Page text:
Additionally, for readers who had never heard of OIRA until reading Michele’s story, or like me went to work in D.C. having never heard of it until I bumped up against it, the Administrator of OIRA is a presidential nominee, Senate-confirmed. Cass Sunstein currently sits in that chair, and works for the President himself. 

Simply put, if you are blaming OIRA for something, then you are blaming the President. You are blaming the current President, that is, not Ronald Reagan who inherited OIRA from President Carter.


Opinions are usually free, so here is mine for the day. Food safety is not and should not be political. Both Republican and Democratic Presidents and Congresses have attempted to make our food safer. They may have differing views of how to get to the next step, but we do not slip backwards under Republican Administrations as implied in many blogs and OpEd pieces.

On Dec. 22 a Food Safety News article by D.C. correspondent Helena Bottemiller told how the White House Food Safety Working Group had released a 28-page report touting “Progress on Food Safety.”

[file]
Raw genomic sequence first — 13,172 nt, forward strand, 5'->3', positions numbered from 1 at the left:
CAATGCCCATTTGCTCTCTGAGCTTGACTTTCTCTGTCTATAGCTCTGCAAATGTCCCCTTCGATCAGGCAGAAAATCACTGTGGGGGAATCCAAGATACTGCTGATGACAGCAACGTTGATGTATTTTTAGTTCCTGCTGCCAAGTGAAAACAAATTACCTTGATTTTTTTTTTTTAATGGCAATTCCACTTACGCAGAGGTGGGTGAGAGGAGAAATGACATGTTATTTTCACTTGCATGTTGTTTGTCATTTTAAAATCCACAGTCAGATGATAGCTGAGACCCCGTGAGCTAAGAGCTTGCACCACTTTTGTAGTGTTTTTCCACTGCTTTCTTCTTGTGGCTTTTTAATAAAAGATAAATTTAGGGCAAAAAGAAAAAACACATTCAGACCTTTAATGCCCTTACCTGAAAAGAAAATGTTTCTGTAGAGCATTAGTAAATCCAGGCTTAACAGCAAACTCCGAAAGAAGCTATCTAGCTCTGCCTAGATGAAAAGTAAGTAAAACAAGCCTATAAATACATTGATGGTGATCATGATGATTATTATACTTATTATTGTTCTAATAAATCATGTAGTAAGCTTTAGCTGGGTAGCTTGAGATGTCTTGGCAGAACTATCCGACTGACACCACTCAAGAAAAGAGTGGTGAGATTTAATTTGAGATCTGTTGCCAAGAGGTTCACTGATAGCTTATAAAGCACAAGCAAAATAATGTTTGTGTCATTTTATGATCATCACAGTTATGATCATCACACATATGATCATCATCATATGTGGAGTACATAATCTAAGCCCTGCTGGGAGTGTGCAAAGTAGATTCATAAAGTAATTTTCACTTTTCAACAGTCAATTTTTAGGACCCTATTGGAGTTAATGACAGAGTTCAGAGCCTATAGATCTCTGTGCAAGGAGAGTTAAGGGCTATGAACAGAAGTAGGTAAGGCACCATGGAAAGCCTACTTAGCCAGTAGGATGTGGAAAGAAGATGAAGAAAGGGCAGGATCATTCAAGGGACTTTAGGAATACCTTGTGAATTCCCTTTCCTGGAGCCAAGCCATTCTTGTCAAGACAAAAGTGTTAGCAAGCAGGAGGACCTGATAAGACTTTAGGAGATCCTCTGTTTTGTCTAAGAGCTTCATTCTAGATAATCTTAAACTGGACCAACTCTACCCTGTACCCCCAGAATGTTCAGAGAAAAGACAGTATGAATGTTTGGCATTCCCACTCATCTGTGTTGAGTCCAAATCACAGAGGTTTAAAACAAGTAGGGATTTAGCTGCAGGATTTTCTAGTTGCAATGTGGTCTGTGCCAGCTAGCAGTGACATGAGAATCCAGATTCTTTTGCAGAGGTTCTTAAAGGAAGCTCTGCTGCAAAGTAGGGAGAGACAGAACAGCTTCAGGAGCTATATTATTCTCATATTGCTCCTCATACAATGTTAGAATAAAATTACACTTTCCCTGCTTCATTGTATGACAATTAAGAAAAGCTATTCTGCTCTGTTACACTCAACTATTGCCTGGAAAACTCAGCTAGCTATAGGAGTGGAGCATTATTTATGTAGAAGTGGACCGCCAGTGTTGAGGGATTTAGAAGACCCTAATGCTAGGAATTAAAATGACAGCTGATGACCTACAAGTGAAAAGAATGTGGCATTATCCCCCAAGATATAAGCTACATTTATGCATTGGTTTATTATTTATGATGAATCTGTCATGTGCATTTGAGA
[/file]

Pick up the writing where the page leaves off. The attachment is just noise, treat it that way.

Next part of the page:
This is what White Houses do, especially as election time nears. It is an impressive 28-page document. What it does not do, however, is note that many of the claims made are actually the result of initiatives that began during the Bush Administration.

These are initiatives like the Salmonella Improvement Plan and the Public Health Information System. PulseNet started in 1996 and changed the world of food safety by identifying outbreaks much more quickly and much more accurately than ever before. If you did not know that, you might come to the conclusion after reading the report that it was initiated by this administration.

I can only hope that the next President voted into office in November, 2012, agrees that food safety is not political, and that he proves that point by asking Dr. Hagen to continue on as the Undersecretary for Food Safety at the U.S. Department of Agriculture under a Republican administration.